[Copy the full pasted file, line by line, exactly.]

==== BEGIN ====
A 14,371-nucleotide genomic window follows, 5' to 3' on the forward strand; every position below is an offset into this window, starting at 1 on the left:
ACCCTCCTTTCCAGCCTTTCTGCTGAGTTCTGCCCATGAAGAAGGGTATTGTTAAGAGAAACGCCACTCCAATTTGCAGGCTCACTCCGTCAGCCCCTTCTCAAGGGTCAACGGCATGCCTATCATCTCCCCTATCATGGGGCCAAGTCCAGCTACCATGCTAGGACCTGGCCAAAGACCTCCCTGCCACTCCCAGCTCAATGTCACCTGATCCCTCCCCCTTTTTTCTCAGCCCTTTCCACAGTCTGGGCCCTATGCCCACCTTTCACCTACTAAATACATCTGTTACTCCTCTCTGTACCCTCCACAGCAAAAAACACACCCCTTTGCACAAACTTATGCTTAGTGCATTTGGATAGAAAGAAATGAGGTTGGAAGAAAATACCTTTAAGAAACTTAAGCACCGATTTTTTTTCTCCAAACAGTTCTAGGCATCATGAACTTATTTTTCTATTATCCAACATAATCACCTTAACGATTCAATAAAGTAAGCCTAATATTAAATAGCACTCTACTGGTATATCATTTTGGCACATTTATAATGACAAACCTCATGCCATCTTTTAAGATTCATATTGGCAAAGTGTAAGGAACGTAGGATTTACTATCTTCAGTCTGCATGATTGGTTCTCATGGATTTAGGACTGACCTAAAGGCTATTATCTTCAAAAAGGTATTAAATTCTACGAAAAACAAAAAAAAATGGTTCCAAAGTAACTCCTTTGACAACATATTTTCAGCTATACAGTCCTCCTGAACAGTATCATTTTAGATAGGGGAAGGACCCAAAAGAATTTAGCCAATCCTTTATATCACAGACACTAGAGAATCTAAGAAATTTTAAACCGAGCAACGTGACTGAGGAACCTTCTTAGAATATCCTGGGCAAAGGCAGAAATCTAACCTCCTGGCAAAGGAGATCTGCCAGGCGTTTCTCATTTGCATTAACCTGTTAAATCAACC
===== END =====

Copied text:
A 14,371-nucleotide genomic window follows, 5' to 3' on the forward strand; every position below is an offset into this window, starting at 1 on the left:
ACCCTCCTTTCCAGCCTTTCTGCTGAGTTCTGCCCATGAAGAAGGGTATTGTTAAGAGAAACGCCACTCCAATTTGCAGGCTCACTCCGTCAGCCCCTTCTCAAGGGTCAACGGCATGCCTATCATCTCCCCTATCATGGGGCCAAGTCCAGCTACCATGCTAGGACCTGGCCAAAGACCTCCCTGCCACTCCCAGCTCAATGTCACCTGATCCCTCCCCCTTTTTTCTCAGCCCTTTCCACAGTCTGGGCCCTATGCCCACCTTTCACCTACTAAATACATCTGTTACTCCTCTCTGTACCCTCCACAGCAAAAAACACACCCCTTTGCACAAACTTATGCTTAGTGCATTTGGATAGAAAGAAATGAGGTTGGAAGAAAATACCTTTAAGAAACTTAAGCACCGATTTTTTTTCTCCAAACAGTTCTAGGCATCATGAACTTATTTTTCTATTATCCAACATAATCACCTTAACGATTCAATAAAGTAAGCCTAATATTAAATAGCACTCTACTGGTATATCATTTTGGCACATTTATAATGACAAACCTCATGCCATCTTTTAAGATTCATATTGGCAAAGTGTAAGGAACGTAGGATTTACTATCTTCAGTCTGCATGATTGGTTCTCATGGATTTAGGACTGACCTAAAGGCTATTATCTTCAAAAAGGTATTAAATTCTACGAAAAACAAAAAAAAATGGTTCCAAAGTAACTCCTTTGACAACATATTTTCAGCTATACAGTCCTCCTGAACAGTATCATTTTAGATAGGGGAAGGACCCAAAAGAATTTAGCCAATCCTTTATATCACAGACACTAGAGAATCTAAGAAATTTTAAACCGAGCAACGTGACTGAGGAACCTTCTTAGAATATCCTGGGCAAAGGCAGAAATCTAACCTCCTGGCAAAGGAGATCTGCCAGGCGTTTCTCATTTGCATTAACCTGTTAAATCAACC